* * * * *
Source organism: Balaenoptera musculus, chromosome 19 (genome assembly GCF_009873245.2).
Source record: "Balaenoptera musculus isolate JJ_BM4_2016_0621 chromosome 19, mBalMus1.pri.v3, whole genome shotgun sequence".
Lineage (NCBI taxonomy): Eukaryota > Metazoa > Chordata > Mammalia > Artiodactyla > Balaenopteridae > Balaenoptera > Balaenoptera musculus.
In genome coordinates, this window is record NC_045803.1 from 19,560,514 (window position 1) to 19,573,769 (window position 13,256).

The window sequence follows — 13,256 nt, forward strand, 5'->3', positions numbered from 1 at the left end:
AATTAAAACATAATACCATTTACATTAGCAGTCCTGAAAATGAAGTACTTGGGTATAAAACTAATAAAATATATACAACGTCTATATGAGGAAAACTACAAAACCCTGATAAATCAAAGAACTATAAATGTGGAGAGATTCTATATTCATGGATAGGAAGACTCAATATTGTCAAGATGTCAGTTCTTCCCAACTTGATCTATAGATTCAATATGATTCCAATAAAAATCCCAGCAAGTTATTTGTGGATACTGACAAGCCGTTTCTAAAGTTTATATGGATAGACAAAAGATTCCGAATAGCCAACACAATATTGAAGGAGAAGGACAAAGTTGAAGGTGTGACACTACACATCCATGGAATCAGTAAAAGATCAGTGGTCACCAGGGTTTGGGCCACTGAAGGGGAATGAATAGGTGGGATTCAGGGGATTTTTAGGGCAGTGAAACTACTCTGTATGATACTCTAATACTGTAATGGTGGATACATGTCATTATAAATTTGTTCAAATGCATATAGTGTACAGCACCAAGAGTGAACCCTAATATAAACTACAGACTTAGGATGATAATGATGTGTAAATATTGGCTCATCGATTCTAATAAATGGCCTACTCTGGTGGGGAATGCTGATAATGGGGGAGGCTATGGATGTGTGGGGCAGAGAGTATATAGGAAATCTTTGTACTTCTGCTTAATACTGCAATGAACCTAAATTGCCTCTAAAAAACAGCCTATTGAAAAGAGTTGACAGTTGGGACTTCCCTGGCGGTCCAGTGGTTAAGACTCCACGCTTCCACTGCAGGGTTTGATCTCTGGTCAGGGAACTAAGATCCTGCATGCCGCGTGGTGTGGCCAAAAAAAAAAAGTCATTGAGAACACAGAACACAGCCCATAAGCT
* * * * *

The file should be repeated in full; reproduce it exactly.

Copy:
Source organism: Balaenoptera musculus, chromosome 19 (genome assembly GCF_009873245.2).
Source record: "Balaenoptera musculus isolate JJ_BM4_2016_0621 chromosome 19, mBalMus1.pri.v3, whole genome shotgun sequence".
Lineage (NCBI taxonomy): Eukaryota > Metazoa > Chordata > Mammalia > Artiodactyla > Balaenopteridae > Balaenoptera > Balaenoptera musculus.
In genome coordinates, this window is record NC_045803.1 from 19,560,514 (window position 1) to 19,573,769 (window position 13,256).

The window sequence follows — 13,256 nt, forward strand, 5'->3', positions numbered from 1 at the left end:
AATTAAAACATAATACCATTTACATTAGCAGTCCTGAAAATGAAGTACTTGGGTATAAAACTAATAAAATATATACAACGTCTATATGAGGAAAACTACAAAACCCTGATAAATCAAAGAACTATAAATGTGGAGAGATTCTATATTCATGGATAGGAAGACTCAATATTGTCAAGATGTCAGTTCTTCCCAACTTGATCTATAGATTCAATATGATTCCAATAAAAATCCCAGCAAGTTATTTGTGGATACTGACAAGCCGTTTCTAAAGTTTATATGGATAGACAAAAGATTCCGAATAGCCAACACAATATTGAAGGAGAAGGACAAAGTTGAAGGTGTGACACTACACATCCATGGAATCAGTAAAAGATCAGTGGTCACCAGGGTTTGGGCCACTGAAGGGGAATGAATAGGTGGGATTCAGGGGATTTTTAGGGCAGTGAAACTACTCTGTATGATACTCTAATACTGTAATGGTGGATACATGTCATTATAAATTTGTTCAAATGCATATAGTGTACAGCACCAAGAGTGAACCCTAATATAAACTACAGACTTAGGATGATAATGATGTGTAAATATTGGCTCATCGATTCTAATAAATGGCCTACTCTGGTGGGGAATGCTGATAATGGGGGAGGCTATGGATGTGTGGGGCAGAGAGTATATAGGAAATCTTTGTACTTCTGCTTAATACTGCAATGAACCTAAATTGCCTCTAAAAAACAGCCTATTGAAAAGAGTTGACAGTTGGGACTTCCCTGGCGGTCCAGTGGTTAAGACTCCACGCTTCCACTGCAGGGTTTGATCTCTGGTCAGGGAACTAAGATCCTGCATGCCGCGTGGTGTGGCCAAAAAAAAAAAGTCATTGAGAACACAGAACACAGCCCATAAGCT